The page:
The partition function has usually two definitions: the first is for discrete microstates with energies $E_i$. In this case it is defined as

$$Z = \sum_{i} e^{-\beta E_i},$$

where $i$ ranges over all microstates. The second definition takes place on the phase space $M$ with hamiltonian $H : M\to \mathbb{R}$, being defined as

$$Z=\int_M e^{-\beta H(p,q)} dpdq.$$

Now what if we have a continuous set of microstates, so a continuum of energies $E$, can we generalize the first definition to

$$Z =\int_{E_1}^{E_2} e^{-\beta E}dE,$$

where $E$ ranges over $[E_1,E_2]$? This is different from the integral on phase space: there we sum over the phase space, here we sum over energies.

What lead me to consider this was the case of one electric dipole exposed to an electric field $\mathbf{E} = E_0 \hat{\mathbf{z}}$. In that case the energy is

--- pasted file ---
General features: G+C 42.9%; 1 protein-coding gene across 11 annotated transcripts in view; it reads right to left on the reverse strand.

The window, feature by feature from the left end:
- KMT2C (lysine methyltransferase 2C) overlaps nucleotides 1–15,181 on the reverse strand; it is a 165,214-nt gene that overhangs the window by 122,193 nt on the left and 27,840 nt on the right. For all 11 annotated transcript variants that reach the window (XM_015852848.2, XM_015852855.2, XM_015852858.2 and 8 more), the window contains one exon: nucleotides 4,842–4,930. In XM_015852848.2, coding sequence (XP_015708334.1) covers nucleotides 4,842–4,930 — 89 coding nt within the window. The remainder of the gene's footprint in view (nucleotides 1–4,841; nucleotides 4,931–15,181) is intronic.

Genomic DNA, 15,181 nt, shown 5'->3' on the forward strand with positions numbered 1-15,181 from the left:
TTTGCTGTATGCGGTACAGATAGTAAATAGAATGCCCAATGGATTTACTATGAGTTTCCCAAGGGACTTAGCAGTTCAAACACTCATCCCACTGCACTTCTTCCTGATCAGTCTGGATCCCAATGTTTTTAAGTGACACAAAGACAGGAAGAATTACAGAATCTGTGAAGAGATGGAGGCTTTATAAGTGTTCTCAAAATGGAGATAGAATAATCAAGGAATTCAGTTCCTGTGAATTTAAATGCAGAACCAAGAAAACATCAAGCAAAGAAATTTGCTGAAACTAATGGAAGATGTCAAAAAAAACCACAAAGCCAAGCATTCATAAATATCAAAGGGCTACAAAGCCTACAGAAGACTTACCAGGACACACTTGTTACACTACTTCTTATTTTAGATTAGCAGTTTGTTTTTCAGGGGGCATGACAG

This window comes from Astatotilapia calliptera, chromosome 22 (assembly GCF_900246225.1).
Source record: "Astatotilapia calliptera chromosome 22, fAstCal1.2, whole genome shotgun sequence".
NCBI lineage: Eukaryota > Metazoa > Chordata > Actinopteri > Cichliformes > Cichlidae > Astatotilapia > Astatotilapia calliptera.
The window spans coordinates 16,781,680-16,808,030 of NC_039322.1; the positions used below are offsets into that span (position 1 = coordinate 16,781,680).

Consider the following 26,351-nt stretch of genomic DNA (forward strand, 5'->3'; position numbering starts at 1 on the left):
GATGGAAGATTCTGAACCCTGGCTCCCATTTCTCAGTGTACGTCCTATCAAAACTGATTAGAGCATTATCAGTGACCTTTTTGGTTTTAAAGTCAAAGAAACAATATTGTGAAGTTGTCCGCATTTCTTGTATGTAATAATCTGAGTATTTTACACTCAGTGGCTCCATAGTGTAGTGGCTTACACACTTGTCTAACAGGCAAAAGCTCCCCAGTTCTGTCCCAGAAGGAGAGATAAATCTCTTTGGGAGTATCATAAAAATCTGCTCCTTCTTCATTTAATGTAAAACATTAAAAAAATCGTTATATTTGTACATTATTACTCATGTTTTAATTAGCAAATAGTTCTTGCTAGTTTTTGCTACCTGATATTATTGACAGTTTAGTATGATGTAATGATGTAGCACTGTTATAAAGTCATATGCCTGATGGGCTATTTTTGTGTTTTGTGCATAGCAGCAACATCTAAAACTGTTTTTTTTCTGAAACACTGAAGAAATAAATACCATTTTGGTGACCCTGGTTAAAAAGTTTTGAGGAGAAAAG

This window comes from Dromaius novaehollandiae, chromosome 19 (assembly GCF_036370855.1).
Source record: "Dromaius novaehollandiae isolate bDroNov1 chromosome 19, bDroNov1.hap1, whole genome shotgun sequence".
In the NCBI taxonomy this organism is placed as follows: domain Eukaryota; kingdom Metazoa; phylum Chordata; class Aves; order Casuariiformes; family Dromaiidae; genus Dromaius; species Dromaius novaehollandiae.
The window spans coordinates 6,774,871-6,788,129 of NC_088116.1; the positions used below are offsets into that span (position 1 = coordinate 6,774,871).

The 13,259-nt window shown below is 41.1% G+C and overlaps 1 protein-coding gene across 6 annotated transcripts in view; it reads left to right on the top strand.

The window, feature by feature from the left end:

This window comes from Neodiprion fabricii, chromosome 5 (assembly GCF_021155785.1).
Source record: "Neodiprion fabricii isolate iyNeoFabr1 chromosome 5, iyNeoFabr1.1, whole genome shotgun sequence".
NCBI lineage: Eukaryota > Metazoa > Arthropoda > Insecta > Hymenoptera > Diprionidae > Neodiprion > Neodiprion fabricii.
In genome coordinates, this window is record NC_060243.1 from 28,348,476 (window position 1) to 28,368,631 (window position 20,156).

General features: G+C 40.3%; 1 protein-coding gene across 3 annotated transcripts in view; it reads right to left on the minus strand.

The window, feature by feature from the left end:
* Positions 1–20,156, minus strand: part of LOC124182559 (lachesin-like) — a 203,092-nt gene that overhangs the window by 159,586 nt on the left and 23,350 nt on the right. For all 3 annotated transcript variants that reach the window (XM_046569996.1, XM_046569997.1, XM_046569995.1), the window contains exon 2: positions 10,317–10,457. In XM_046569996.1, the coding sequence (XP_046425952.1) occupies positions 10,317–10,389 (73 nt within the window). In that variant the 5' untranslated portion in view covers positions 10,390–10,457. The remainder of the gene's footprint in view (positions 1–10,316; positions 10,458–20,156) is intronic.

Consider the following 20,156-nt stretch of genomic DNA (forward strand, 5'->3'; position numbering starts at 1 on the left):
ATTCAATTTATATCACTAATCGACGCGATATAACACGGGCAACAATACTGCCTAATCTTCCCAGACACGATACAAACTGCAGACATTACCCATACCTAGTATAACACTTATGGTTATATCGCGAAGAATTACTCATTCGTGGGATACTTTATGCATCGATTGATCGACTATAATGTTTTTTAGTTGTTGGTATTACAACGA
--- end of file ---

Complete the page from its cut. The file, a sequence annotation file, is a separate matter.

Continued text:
$$U = -\mathbf{p}\cdot \mathbf{E} = -pE_0\cos \theta.$$

If we could use this form I proposed, we would have

$$Z = \int_{-pE_0}^{pE_0}e^{-\beta E}dE=-\dfrac{1}{\beta} (e^{-\beta pE_0}-e^{\beta pE_0})=2k_BT \sinh \dfrac{pE_0}{k_B T}.$$

But I can't justify it. This is just one example of what lead me to that. The question is the general case.

So **my question** here is: in the general case where we have a continuous set of microstates and hence a continuous set of energies, can we generalize the first sum directly to an integral? If so, how can we justify it rigorously and how this relates to the phase space version?

## Best Answer

You can't use $$Z = \int e^{-\beta E} dE$$ because that integral weights every energy equally, when you really want to be weighting each energy by the number of microstates at tha energy - the "density of states'' $\rho(E)$. You can think of $\rho(E)$ as being like $dN/dE$, where $dN$ is the number of states in the window $[E, E + dE]$, so $$Z = \int e^{-\beta E} \rho(E)\, dE \equiv \int e^{-\beta E}\, dN$$ is clearly the continuum limit of the discrete case.